This problem involves two related, but separate, quantiites: the amount of oxygen required to oxidize organic (waste) matter present in a body of water and the amount of DO available in the water to accomplish this task. The following sections explain the differential equation that governs each of these quantities.
DO and BOD
Dissolved oxygen (DO) is the amount of molecular oxygen dissolved in water and is one of the most important criteria in determining natural water quality. DO also affects wastewater treatment processes. The water's carrying capacity for DO, also known as the DO saturation level, depends on teh temperature of the water. DO saturation levels for different water temperatures can be measured with a DO meter; the values shown below are typical. Note that cooler water contains a greater concentration of dissolved oxygen than warmer water.
Biochemical oxygen demand (BOD) is the amount of oxygen required to oxidize organic matter that is biochemically present in water and is, therefore, an indirect measure of organic water contamination. The greater the BOD, the greater the oxygen depletion in a stream or lake. It is a measure of waste strength insofar as it measures the oxygen-consuming property of waste in terms of oxygen that is biologically consumed. The BOD (in mg/L) after days is
where is the dilution bottle volume, is the sample volume, and is the sample dilution. (For example, the sample dilution would be 30 to 1 for a 10-mL wastewater sample placed inside a 300-mL bottle filled with dilution water.) The BOD is usually measured under controlled conditions, such as a temperature T=20C and darkness (to prevent oxygen-producing algae). and are the levels of dissolved oxygen in the sample bottle at the outset and after days, respectively.
The rate of BOD consumption at each instant of time is proportional to the BOD remaining in the water supply at that time. That is, if is the remaining BOD at time , then
where the deoxygenation rate, >0, (with units of 1/time) depends on a number of factors, including the number and type of microorganisms and the water temperature. Since is positive, the organic contaminants decay exponentially with time. You will learn to use Maple to solve this differential equation in Chapter 6 (see the ftp site). The solution is
where is the BOD remaining at the outset ( ). Let denote the amount of oxygen consumed through time in mg/L. Assuming this is the only process affecting the oxygen content of the water sample, the total amount of oxygenwill be conserved. That is, for all >=0, =constant. Note that the constant can be determined, by measurement, at any instant of time; , the ultimate BOD, is the total amount of BOD (waste) available for consumption (at ). It is also the total amount of consumed oxygen when all the waste is depleted ( -> ).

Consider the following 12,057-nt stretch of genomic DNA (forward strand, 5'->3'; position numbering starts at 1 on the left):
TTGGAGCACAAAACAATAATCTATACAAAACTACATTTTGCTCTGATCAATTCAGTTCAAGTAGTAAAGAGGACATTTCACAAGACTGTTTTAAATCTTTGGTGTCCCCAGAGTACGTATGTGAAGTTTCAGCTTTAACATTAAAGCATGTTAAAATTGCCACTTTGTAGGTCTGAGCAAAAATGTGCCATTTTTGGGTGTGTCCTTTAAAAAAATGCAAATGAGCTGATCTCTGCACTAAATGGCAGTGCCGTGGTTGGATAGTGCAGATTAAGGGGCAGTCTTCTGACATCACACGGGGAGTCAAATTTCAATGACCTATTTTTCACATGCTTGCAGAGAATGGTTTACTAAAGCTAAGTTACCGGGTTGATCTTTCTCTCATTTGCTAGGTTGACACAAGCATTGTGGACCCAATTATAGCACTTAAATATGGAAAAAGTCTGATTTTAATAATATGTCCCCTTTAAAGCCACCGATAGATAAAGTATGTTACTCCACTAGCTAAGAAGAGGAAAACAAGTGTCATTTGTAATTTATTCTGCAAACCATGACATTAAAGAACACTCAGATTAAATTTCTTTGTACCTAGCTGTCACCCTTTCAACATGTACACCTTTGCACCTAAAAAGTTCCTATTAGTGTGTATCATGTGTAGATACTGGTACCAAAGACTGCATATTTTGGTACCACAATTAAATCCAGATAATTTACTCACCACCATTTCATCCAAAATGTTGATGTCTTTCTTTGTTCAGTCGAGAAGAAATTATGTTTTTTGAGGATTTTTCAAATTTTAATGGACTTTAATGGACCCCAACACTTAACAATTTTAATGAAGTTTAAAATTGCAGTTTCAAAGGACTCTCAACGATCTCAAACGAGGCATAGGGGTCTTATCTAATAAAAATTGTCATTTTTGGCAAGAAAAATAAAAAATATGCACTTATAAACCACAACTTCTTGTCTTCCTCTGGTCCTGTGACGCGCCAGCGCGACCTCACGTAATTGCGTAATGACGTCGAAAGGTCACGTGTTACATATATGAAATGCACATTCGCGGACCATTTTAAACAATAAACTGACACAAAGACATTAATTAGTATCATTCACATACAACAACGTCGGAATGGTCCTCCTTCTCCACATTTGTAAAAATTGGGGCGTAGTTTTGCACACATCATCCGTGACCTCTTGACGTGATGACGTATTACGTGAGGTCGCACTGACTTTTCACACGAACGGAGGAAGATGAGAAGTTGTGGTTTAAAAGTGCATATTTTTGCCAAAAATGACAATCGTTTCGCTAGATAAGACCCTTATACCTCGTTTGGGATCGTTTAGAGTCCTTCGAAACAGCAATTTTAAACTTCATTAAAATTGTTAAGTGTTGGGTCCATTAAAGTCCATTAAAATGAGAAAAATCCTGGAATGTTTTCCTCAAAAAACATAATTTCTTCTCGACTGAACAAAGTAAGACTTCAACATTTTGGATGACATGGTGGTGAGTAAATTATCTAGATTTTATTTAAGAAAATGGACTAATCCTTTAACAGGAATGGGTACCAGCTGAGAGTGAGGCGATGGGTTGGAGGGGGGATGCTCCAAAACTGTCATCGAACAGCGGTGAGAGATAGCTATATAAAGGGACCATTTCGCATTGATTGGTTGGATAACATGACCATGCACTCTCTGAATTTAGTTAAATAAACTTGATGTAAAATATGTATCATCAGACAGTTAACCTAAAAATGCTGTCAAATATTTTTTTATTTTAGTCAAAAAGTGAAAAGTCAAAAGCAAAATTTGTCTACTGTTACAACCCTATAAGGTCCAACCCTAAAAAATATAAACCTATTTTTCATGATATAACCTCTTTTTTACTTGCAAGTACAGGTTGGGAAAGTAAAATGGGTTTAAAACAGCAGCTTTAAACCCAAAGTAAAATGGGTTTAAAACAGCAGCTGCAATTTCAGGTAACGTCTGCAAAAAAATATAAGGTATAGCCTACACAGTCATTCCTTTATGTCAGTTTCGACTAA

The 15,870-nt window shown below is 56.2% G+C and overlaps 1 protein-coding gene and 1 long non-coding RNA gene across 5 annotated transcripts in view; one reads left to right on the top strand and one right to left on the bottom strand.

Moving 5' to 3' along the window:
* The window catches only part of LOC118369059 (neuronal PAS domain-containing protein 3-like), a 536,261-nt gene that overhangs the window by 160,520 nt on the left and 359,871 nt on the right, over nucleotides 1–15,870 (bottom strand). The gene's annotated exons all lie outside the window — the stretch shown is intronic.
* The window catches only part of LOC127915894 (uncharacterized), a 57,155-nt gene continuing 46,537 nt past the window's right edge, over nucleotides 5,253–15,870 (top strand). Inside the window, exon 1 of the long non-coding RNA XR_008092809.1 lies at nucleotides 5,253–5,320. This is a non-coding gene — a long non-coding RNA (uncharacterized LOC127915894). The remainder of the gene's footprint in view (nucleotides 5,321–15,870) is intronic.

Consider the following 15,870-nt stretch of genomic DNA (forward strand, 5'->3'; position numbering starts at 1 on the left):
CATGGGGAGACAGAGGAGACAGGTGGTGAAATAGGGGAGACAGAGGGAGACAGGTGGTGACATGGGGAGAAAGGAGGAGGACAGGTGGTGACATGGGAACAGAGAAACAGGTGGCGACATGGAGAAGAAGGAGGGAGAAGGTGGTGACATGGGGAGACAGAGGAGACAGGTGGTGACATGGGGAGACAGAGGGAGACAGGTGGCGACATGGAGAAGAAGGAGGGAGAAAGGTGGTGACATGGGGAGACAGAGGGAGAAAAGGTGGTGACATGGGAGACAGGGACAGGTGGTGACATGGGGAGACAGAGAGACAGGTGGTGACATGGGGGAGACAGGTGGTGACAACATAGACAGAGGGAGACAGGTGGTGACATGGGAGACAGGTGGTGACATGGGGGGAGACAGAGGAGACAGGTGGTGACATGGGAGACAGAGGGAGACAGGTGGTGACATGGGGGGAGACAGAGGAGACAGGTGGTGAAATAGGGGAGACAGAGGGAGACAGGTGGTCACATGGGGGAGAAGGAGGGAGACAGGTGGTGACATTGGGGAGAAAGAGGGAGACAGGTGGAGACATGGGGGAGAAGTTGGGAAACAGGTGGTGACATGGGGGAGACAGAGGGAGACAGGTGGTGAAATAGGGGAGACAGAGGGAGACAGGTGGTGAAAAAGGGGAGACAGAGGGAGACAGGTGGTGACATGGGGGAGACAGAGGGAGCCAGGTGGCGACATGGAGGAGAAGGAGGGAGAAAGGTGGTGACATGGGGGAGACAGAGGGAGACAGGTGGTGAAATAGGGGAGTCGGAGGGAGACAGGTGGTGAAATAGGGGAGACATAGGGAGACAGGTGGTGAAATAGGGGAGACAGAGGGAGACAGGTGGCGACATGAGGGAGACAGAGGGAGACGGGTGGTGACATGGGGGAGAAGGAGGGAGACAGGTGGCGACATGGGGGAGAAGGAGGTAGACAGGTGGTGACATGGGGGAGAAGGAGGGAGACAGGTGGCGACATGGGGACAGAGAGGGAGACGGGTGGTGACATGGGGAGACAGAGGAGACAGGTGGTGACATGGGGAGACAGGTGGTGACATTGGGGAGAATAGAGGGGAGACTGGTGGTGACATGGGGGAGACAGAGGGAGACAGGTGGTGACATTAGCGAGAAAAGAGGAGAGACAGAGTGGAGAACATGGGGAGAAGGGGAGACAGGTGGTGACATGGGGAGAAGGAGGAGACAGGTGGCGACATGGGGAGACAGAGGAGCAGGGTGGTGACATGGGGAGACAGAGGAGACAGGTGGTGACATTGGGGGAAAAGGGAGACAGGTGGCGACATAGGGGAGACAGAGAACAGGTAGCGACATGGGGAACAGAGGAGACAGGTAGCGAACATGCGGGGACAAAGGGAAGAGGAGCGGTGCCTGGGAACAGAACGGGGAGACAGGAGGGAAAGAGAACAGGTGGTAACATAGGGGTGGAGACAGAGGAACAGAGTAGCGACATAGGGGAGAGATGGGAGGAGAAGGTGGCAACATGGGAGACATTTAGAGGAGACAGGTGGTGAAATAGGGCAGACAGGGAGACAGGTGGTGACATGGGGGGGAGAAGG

The DO Sag Curve and the Streeter-Phelps Equation
The Streeter-Phelps equation accurately models the amount of DO in a stream after wastewater is discharge into it. This model follows the pollutant downstream as it travels at the stream velocity. When a pollutant is introduced into a water source, the DO typically decreases to a minimum before gradually recovering to the saturation level. The plot of the DO as a function of time is called the DO sag curve . There are two competing processes in this interaction: reaeration and deoxygenation . Reaeration adds molecular oxygen to the stream from the atmosphere (up to the saturation point); deoxygenation depletes the oxygen. Only the biochemically degradable microorganisms responsible for BOD are considered in the present analysis.
Let denote the oxygenation rate (per day), the reaeration rate (per day), the oxygen deficit in the stream (the difference between the saturation and the actual DO level), and the stream BOD remaining at time . (Note that and are the same quantities discussed in the first part of this application.) The Streeter-Phelps model states that the rate of change of the stream oxygen deficit, , increases in direct proportion to the stream BOD remaining, with proportionality constant given by the deoxygenation rate , since the BOD is an indirect measure of organic water contamination itself. On the other hand, the rate of change of the oxygen deficit decreases in direct proportion to the deficit at time , with proportionality constant given by the reaeration rate . The Streeter-Phelps equation for the oxygen deficit represents both of these interacting processes:
The solution to the Streeter-Phelps equation is
where is the oxygen deficit when the pollutant first enters the stream ( ). Suppose =0.4/day, =2.0/day, =54.8 mg/L, and the initial DO level is 2.2 mg/L at a stream temperature of 21C.
The minimum of the DO sag cureve, which occurs at the sag time , is the time when the oxygen deficit is greatest (minimum DO) and represents the time of greatest stress to fish in the stream. Since the pollutant is flowing downstream at the stream velocity, it is necessary to identify both when and where the minimum is attained.